(REUTERS) -- Credit ratings agency Fitch was drawn into an Italian investigation of alleged market manipulation when prosecutors widened a probe beyond its two bigger rivals Standard & Poor's and Moody's , an investigative source said on Tuesday.
Tax police visited Fitch's Milan offices, less than a week after seizing documents at S&P, a senior prosecutor said.
Men from the financial police are at Fitch in Milan, said Carlo Maria Capristo, chief prosecutor in Trani.
The source said the investigation by Trani prosecutors was extended to Fitch after its analysts said earlier this month they could downgrade Italy by two notches by the end of January.
There was no immediate comment from Fitch.
European policymakers struggling to contain a debt crisis have grown increasingly critical of rating agencies, saying they have been too quick to downgrade indebted EU states despite bailouts and austerity programs.
U.S. authorities also reacted angrily when S&P stripped the United States of its cherished triple-A rating last August.
The Trani prosecutors began their investigation last year, alleging that reports by Standard & Poor's and Moody's on Italy and its banking system provoked sharp losses on the Milan stock market.
The probe was extended to S&P's decision to downgrade Italy earlier this month, and now to Fitch's threatened ratings cut.
S&P, whose Milan offices were searched on January 19, said then it was surprised and dismayed by the investigation, adding the claims were baseless.
Moody's has said it takes the dissemination of market sensitive information very seriously and is cooperating with authorities.
Last week's search order for S&P's offices, a copy of which was seen by Reuters, said S&P's downgrade of Italy's sovereign rating on January 13 was based on untruthful, tendentious, incoherent and unfair assessments and data.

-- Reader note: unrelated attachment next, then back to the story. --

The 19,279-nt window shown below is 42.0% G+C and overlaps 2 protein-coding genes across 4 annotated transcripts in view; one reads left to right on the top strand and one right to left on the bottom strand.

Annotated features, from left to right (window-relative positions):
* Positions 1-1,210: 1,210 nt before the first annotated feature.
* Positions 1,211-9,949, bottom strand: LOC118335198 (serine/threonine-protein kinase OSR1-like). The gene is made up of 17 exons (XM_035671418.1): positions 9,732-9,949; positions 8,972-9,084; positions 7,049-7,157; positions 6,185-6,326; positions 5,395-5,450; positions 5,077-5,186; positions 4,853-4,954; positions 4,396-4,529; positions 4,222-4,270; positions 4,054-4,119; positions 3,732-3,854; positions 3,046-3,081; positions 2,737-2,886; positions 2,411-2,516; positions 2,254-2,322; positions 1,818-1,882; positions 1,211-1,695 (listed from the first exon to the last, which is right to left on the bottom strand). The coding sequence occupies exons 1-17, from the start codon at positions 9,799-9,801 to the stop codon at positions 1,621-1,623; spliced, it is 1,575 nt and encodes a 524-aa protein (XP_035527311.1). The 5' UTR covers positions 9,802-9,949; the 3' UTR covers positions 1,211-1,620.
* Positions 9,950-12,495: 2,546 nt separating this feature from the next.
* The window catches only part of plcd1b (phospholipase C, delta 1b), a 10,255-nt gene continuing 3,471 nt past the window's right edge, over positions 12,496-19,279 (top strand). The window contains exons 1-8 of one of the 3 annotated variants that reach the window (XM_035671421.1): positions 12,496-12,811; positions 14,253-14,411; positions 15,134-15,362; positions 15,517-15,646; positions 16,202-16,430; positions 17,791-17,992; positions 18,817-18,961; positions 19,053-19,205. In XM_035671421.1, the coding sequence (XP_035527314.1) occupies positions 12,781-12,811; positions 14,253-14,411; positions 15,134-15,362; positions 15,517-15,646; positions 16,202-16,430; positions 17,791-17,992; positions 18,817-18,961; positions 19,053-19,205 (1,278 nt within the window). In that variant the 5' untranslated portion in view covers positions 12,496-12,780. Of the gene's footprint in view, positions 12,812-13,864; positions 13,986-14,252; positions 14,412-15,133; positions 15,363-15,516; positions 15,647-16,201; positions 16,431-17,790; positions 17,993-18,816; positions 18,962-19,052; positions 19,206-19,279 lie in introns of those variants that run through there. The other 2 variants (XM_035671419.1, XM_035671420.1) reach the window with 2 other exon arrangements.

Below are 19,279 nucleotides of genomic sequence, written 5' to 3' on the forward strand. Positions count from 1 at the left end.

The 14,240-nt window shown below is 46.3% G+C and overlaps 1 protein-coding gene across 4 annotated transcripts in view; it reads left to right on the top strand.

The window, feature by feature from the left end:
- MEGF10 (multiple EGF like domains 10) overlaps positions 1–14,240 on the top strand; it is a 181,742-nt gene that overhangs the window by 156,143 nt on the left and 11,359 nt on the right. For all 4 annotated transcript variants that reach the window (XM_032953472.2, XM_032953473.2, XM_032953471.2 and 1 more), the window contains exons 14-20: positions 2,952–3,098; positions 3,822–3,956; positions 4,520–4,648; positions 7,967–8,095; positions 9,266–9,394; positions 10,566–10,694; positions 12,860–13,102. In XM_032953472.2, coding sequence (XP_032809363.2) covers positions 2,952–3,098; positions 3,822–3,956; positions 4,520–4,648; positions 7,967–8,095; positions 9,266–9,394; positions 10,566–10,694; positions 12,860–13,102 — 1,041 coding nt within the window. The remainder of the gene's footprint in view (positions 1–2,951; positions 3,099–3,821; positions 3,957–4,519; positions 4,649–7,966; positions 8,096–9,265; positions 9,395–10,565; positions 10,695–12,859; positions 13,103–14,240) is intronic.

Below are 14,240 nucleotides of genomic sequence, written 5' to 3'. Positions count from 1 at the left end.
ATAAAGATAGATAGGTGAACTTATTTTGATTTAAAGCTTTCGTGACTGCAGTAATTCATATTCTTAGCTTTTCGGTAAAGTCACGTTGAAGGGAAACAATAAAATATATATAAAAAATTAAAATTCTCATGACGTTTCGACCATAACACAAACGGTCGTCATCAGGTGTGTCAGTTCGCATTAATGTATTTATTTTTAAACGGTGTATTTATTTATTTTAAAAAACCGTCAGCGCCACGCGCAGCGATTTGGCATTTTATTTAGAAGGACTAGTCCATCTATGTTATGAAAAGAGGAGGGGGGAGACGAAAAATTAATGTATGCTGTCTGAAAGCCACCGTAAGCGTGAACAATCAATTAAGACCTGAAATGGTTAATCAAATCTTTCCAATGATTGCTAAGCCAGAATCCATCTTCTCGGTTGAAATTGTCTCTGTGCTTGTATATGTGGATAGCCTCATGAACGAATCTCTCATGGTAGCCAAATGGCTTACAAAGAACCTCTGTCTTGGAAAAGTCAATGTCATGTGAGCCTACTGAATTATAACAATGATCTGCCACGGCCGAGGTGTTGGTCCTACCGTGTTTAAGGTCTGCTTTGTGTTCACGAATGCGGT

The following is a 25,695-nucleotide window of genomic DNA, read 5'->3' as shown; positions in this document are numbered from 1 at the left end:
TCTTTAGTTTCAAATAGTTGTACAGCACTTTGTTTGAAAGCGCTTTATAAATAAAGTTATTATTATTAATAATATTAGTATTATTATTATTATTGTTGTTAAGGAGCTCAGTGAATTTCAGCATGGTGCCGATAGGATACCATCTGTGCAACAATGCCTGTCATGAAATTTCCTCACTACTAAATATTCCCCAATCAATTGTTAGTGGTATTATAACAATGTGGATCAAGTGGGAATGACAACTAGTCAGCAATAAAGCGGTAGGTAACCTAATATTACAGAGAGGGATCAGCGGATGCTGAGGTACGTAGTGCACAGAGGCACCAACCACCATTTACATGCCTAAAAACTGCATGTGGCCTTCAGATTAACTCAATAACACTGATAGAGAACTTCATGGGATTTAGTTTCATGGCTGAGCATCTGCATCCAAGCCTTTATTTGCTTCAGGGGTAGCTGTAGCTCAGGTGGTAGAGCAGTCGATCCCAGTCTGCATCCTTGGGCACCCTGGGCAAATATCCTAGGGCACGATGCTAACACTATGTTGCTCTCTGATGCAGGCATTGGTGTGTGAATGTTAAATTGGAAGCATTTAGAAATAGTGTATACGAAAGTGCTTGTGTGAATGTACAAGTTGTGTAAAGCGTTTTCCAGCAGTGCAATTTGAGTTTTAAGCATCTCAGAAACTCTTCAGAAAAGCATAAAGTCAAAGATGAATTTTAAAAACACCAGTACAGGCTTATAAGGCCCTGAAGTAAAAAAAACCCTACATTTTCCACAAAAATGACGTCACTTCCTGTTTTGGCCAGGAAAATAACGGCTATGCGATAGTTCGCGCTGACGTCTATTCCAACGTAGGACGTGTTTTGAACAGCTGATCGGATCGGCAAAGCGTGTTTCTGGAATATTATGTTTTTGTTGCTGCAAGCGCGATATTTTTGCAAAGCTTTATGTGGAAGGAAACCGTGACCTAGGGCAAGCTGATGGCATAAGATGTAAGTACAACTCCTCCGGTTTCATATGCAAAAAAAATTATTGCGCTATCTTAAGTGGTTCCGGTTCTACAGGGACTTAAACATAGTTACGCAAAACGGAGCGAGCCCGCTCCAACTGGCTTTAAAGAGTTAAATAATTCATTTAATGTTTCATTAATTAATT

It also said news of the imminent downgrade was leaked when markets were still open.
The rating agencies' actions and reports on Italy caused real damage to the financial market, with a slump in the share price of banks and/or of public debt, the document said.
The probe in Trani, a small town in southern Italy, was opened after a complaint by two consumer groups over the market impact of S&P and Moody's reports about Italy.
The consumer groups have said they had first contacted prosecutors in Milan and Rome but had been turned down.
Judicial sources said Milan's chief prosecutor, who on Monday put out a statement to say his office was not investigating S&P in relation to its rating assessments, believed there were not enough information to warrant a probe.
An investigative source said the Trani prosecutors hoped to conclude their probe by the end of January.
(Writing by Silvia Aloisi; Editing by David Cowell)